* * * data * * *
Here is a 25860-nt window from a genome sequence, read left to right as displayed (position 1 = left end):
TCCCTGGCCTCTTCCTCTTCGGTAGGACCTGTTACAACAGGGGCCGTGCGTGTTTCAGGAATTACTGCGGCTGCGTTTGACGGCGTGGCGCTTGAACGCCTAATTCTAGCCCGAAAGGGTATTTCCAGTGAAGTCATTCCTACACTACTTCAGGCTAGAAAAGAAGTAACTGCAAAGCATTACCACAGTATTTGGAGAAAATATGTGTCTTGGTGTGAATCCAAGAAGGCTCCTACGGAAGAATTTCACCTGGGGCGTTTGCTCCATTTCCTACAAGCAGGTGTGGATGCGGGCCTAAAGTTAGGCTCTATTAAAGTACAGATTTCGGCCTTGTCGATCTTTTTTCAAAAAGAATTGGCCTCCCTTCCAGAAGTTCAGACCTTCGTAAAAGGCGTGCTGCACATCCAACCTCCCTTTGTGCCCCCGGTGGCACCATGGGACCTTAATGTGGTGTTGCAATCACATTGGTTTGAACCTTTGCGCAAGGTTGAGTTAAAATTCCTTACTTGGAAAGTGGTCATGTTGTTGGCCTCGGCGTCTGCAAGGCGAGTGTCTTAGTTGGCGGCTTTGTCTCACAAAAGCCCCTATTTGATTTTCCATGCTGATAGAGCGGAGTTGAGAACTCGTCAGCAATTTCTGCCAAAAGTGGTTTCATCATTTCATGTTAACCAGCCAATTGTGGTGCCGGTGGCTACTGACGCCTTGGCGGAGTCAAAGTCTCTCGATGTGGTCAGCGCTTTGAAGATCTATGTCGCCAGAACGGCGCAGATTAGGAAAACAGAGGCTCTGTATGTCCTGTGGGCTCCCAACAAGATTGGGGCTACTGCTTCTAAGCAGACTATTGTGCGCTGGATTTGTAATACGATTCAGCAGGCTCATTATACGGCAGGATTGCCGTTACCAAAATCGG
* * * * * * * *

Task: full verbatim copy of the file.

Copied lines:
Here is a 25860-nt window from a genome sequence, read left to right as displayed (position 1 = left end):
TCCCTGGCCTCTTCCTCTTCGGTAGGACCTGTTACAACAGGGGCCGTGCGTGTTTCAGGAATTACTGCGGCTGCGTTTGACGGCGTGGCGCTTGAACGCCTAATTCTAGCCCGAAAGGGTATTTCCAGTGAAGTCATTCCTACACTACTTCAGGCTAGAAAAGAAGTAACTGCAAAGCATTACCACAGTATTTGGAGAAAATATGTGTCTTGGTGTGAATCCAAGAAGGCTCCTACGGAAGAATTTCACCTGGGGCGTTTGCTCCATTTCCTACAAGCAGGTGTGGATGCGGGCCTAAAGTTAGGCTCTATTAAAGTACAGATTTCGGCCTTGTCGATCTTTTTTCAAAAAGAATTGGCCTCCCTTCCAGAAGTTCAGACCTTCGTAAAAGGCGTGCTGCACATCCAACCTCCCTTTGTGCCCCCGGTGGCACCATGGGACCTTAATGTGGTGTTGCAATCACATTGGTTTGAACCTTTGCGCAAGGTTGAGTTAAAATTCCTTACTTGGAAAGTGGTCATGTTGTTGGCCTCGGCGTCTGCAAGGCGAGTGTCTTAGTTGGCGGCTTTGTCTCACAAAAGCCCCTATTTGATTTTCCATGCTGATAGAGCGGAGTTGAGAACTCGTCAGCAATTTCTGCCAAAAGTGGTTTCATCATTTCATGTTAACCAGCCAATTGTGGTGCCGGTGGCTACTGACGCCTTGGCGGAGTCAAAGTCTCTCGATGTGGTCAGCGCTTTGAAGATCTATGTCGCCAGAACGGCGCAGATTAGGAAAACAGAGGCTCTGTATGTCCTGTGGGCTCCCAACAAGATTGGGGCTACTGCTTCTAAGCAGACTATTGTGCGCTGGATTTGTAATACGATTCAGCAGGCTCATTATACGGCAGGATTGCCGTTACCAAAATCGG